GOP Gubernatorial Candidate Dr. Scott Jensen releases his energy plan, and it’s pretty darn good.
Yesterday, Dr. Scott Jensen, the Republican candidate for Governor, released his plan to “Unleash Minnesota Energy,” and there is a lot to like among the policies listed in this proposal.
The main pillars of Jensen’s energy policies are legalizing the construction of new nuclear power plants, repealing the California car mandates for electric vehicles, which unelected bureaucrats in the Walz administration unilaterally imposed on Minnesota, and maintaining the reliability of our electric grid.
Each of these proposals is exactly what we should be focusing on for the future of energy in Minnesota.
Legalizing new nuclear
American Experiment has advocated for lifting Minnesota’s unscientific ban on building new nuclear power plants for years. As such, I was happy to see that the Jensen plan has made legalizing new nuclear a top priority because unlike wind or solar, nuclear power is reliable, affordable, and emissions-free.
Jensen’s plan is a sharp contrast to the Walz administration’s stated goals of mandating 100 percent of the state’s electricity come from “carbon-free” resources by 2040.
Importantly, the plan put forward by Governor Walz makes no mention of legalizing the construction of new nuclear power plants, and his proposal would not allow the electricity generated by large hydroelectric dams in Canada (that Minnesotans already buy) to count as “carbon-free.”
As a result, the Walz proposal is effectively a wind, solar, and battery storage mandate. A forthcoming study by Center of the American Experiment has found that the Walz 2040 plan would cost Minnesotans hundreds of billions of dollars between now and 2050 and reduce the reliability of the grid. Look for this study in the coming months.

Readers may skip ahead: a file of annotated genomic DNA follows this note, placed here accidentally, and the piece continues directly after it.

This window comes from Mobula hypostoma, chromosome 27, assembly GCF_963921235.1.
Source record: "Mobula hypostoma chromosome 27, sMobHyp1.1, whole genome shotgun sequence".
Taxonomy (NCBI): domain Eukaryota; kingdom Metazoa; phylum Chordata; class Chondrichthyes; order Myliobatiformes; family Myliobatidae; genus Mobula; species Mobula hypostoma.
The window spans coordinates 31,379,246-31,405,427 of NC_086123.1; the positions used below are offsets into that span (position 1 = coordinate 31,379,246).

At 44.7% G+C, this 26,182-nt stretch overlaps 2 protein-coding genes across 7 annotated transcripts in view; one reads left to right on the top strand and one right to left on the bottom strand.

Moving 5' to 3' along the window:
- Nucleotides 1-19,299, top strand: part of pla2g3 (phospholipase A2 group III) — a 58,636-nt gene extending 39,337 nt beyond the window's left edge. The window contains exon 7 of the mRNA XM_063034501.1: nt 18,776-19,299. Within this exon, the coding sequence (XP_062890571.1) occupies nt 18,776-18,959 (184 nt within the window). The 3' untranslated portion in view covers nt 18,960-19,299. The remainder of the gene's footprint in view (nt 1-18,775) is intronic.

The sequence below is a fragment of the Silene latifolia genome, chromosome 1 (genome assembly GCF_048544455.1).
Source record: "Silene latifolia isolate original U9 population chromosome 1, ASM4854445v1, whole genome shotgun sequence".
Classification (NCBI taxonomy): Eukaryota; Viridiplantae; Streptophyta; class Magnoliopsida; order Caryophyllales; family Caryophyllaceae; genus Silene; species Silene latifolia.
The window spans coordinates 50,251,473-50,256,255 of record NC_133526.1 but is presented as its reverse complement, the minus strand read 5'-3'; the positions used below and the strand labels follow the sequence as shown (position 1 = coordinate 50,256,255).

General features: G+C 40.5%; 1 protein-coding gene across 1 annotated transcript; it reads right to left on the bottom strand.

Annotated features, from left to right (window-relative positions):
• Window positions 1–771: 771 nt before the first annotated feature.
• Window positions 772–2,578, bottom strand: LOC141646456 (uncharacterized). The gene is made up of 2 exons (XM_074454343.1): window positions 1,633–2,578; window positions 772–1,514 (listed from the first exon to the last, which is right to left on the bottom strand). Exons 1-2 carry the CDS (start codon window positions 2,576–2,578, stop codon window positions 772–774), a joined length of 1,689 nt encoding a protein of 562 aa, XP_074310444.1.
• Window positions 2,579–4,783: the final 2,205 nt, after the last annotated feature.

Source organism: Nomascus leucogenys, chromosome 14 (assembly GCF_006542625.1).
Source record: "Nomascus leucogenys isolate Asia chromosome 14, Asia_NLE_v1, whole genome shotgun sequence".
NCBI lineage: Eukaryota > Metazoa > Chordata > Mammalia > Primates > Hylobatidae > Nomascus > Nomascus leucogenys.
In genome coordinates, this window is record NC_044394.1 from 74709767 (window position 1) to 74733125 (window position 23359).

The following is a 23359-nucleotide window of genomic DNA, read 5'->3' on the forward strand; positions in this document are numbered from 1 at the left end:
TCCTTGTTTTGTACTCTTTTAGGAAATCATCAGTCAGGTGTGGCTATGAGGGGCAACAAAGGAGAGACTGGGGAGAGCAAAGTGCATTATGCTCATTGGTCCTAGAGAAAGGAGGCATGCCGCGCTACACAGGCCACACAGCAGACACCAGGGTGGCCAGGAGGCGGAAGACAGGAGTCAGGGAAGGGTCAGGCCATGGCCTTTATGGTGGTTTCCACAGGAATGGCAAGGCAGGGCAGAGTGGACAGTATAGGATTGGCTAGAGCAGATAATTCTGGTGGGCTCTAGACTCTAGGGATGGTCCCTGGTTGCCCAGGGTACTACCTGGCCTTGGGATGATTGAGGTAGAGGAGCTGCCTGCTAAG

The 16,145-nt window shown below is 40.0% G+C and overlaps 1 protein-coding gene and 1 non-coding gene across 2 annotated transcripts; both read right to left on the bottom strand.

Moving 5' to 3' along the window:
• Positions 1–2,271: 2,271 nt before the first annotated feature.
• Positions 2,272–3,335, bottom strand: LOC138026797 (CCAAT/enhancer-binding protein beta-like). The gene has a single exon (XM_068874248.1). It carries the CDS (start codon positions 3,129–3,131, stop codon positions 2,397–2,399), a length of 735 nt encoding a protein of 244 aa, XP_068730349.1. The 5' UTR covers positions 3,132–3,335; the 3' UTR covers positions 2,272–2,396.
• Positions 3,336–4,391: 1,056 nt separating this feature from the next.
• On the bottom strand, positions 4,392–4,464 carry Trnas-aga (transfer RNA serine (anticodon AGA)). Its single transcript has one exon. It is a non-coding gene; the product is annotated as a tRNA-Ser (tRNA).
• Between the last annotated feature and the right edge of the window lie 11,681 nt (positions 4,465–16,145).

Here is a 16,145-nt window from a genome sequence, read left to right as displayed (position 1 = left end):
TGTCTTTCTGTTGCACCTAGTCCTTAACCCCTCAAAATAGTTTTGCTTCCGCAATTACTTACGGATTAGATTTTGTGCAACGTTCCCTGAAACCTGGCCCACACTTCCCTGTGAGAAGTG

Repealing California car mandates
American Experiment was a leading opponent of the Walz Administration’s California car mandates in Minnesota, submitting 46 pages of testimony explaining why the bureaucrats at the Minnesota Pollution Control Agency should not be unilaterally imposing these regulations on Minnesota drivers.
Long story short, the California car mandates imposed by Gov. Walz would infringe on the property rights of auto dealers, mandate that auto dealers stock electric vehicles that are not profitable, fail to increase consumer choice, increase costs for consumers, and fail to deliver any measurable environmental benefits.
We also argued that mandating more electric vehicles on the road would jeopardize the reliability of the electric grid reliability by straining its ability to keep up with demand. We already see grid operators in California asking people not to charge their electric vehicles when electricity supplies are short.
Mandating the same policies that are failing California in Minnesota and hoping for different results is an irresponsible plan that will exacerbate the reliability problems that already exist in the Midwest.
Importantly, the MPCA also claims that it has the authority to completely ban the sale of new, non-electric vehicles by 2035, making this issue important today, but even more important as we move toward Minnesota’s energy future.
Repealing the California car mandates will allow Minnesotans who want to purchase an EV to do so, without imposing more additional costs on everyone else or outlawing conventional cars on California’s timeline.
According to a report by the North American Electric Reliability Corporation (NERC), the regional electric grid that Minnesota belongs to, the Midcontinent Independent Systems Operator (MISO), is at the highest risk of rolling blackouts in the country.
We are in a reliability hole, and the first thing we need to do is stop digging.
The Jensen plan addresses this growing challenge in the paragraph below:
Order a Department of Commerce assessment and determination of the retirement of base load power sources in Minnesota, while consulting and collaborating with power companies. Currently, power plants in Becker, Oak Park Heights and other locations around the state are scheduled to close in this decade, thereby reducing available power, forcing the construction of new and expensive transmission lines and laying off hundreds of workers while devastating those community’s workforces and tax base. Does it make any sense to shutter incumbent power plants when there is a need for electrical power in the state?
American Experiment has long argued that utilizing existing coal assets through the end of their useful lifetime and looking to replace them with new nuclear power plants is the optimal way to ensure grid reliability, keep costs as low as possible for Minnesota families and businesses, and reduce our emissions in the long run.
There’s a lot to like about these common-sense energy policies.